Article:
Ok. I confess. I don't use Internet Explorer 8 as my default web browser (in fact, I do not even have it installed on any of my production machines -- I do have Internet Explorer 7 on the Windows boxes). So why am I writing about it?
A client called the other day. His machine was "so slow" he wanted to buy a new computer "now". With a machine about 5 years old, and a keen interest in computing, this seems logical ... right? After all, this keen interest in computing has not only presented some unique challenges over the years ... it is good job security for me.
When Windows7 is in full release and has been out for a few months, we will get this guy a Windows7 machine. Until then, we don't need to do so. Why?
In one of his experimental moods, he installed MSOffice2007 while still running WindowsXP SP2. He allowed WindowsXP SP3 to load on the machine and has installed all of the MSOffice2007 updates -- and Internet Explorer 8. Concerned about the resource load on his machine, a couple of weeks ago, he uninstalled MSOffice2007. His machine started freezing ... Microsoft (and Windows) Update no longer ran ... etc. He though it was related to Firefox3 so downloaded Safari and uninstalled Firefox.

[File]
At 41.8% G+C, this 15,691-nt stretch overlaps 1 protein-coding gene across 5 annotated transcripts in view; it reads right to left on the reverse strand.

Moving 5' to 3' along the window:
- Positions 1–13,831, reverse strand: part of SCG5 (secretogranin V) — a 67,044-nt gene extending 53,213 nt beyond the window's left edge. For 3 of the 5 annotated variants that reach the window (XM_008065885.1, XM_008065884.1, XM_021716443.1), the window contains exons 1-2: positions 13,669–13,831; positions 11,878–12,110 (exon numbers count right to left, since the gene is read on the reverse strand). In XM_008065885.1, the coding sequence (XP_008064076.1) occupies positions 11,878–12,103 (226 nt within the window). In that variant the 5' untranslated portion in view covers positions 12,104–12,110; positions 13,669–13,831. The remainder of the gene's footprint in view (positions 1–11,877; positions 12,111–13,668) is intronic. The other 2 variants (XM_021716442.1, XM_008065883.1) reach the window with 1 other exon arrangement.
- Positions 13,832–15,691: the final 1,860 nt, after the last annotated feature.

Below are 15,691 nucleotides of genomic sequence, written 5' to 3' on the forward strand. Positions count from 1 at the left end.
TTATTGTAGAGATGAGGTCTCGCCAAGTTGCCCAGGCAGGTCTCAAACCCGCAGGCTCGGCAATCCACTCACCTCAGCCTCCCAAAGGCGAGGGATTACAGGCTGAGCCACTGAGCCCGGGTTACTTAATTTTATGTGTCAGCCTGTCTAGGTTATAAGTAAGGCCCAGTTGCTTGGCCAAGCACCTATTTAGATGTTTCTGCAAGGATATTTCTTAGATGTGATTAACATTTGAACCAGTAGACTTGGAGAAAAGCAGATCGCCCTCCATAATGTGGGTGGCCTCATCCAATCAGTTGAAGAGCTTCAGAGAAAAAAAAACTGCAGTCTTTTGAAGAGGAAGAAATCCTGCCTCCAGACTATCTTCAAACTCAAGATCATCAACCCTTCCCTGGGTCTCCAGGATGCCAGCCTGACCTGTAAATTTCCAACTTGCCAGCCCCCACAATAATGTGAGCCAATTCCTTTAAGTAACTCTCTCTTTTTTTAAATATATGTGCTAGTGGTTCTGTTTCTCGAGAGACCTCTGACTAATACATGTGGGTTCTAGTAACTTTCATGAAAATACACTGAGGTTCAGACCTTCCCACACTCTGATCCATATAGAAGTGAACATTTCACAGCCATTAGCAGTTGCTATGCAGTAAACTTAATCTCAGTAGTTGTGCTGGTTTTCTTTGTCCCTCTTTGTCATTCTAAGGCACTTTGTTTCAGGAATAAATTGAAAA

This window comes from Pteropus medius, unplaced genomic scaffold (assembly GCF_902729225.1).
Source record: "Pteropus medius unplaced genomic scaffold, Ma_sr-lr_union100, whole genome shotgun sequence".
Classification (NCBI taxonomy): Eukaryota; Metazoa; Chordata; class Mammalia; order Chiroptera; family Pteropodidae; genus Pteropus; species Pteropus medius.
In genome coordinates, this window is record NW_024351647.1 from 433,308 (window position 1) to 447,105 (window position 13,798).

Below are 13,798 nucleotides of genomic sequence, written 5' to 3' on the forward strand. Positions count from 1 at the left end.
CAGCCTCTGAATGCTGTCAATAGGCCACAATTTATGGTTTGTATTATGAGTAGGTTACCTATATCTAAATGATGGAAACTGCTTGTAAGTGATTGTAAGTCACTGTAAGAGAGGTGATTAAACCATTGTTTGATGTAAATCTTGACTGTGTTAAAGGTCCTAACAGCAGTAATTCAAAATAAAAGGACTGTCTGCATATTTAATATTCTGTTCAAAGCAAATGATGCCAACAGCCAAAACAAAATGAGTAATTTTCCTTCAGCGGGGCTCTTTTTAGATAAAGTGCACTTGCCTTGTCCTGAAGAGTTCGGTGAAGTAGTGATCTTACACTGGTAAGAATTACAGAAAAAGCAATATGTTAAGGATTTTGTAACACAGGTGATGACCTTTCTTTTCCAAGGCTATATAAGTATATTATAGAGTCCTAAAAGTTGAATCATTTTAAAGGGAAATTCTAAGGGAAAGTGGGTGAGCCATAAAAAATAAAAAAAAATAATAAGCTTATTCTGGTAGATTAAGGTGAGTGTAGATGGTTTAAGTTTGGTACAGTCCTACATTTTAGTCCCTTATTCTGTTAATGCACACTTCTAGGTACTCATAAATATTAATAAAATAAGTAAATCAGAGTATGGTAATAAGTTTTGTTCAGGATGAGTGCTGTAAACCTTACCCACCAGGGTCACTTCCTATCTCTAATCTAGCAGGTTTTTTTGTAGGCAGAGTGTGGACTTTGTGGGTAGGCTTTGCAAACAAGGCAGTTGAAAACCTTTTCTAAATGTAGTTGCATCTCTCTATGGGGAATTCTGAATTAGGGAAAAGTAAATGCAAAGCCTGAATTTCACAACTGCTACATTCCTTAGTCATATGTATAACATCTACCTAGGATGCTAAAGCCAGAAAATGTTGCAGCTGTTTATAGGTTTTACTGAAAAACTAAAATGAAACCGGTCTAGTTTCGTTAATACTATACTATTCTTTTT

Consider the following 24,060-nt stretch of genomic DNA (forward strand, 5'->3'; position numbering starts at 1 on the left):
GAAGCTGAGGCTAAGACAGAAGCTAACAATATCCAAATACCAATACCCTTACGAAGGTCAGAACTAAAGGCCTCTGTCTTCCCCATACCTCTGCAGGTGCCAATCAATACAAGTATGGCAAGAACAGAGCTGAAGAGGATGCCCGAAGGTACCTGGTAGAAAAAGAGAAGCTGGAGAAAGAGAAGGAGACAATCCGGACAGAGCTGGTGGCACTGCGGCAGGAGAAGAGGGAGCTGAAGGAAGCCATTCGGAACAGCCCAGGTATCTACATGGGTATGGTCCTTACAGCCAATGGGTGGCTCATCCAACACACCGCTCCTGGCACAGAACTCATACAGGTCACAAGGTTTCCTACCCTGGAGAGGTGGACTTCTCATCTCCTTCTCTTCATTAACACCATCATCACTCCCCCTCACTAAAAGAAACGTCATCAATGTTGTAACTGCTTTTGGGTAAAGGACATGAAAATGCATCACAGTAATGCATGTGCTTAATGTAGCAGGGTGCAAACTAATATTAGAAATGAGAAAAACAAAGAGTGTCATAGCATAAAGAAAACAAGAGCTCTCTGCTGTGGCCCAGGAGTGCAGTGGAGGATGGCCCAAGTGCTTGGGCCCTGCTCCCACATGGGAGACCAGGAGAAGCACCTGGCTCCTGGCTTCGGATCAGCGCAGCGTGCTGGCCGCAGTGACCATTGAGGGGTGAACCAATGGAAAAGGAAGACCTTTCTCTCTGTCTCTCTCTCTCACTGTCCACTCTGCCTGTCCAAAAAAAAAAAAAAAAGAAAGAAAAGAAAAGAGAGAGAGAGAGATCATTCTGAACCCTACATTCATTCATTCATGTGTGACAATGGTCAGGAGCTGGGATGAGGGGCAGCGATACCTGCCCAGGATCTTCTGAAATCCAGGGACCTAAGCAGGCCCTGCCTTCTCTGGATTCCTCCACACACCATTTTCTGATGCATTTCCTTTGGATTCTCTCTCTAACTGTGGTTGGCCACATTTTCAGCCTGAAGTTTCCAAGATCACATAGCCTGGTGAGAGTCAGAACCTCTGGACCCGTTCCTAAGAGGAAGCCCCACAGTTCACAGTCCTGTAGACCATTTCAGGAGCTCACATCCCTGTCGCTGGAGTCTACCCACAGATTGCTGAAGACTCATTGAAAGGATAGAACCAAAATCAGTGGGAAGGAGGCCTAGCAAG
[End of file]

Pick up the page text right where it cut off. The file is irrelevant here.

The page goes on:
Ok, here's the fun. The MSOffice2007 uninstall removed many components of IE8. Admit it or not, Microsoft does have an interdependent relationship between Internet Explorer and its operating system Explorer function.
So if this is happening to you ...
1. I downloaded the IE8 setup (which took quite a while to run).
2. Just for grins, I installed Google's Chrome which is now using as his default browser.
I was able to then successfuly cleanup, defrag, and backup his machine (did I mention, Norton Ghost had started erroring out when trying to backup)?
The moral of the story ...
Some programs don't want to be uninstalled.
Update: 1/11/2010 -- By way of disclosure, I now have Internet Explorer 8 on one of my production machines. It is moving quite stably, though I had to update some of the add-ins (like google translator) manually.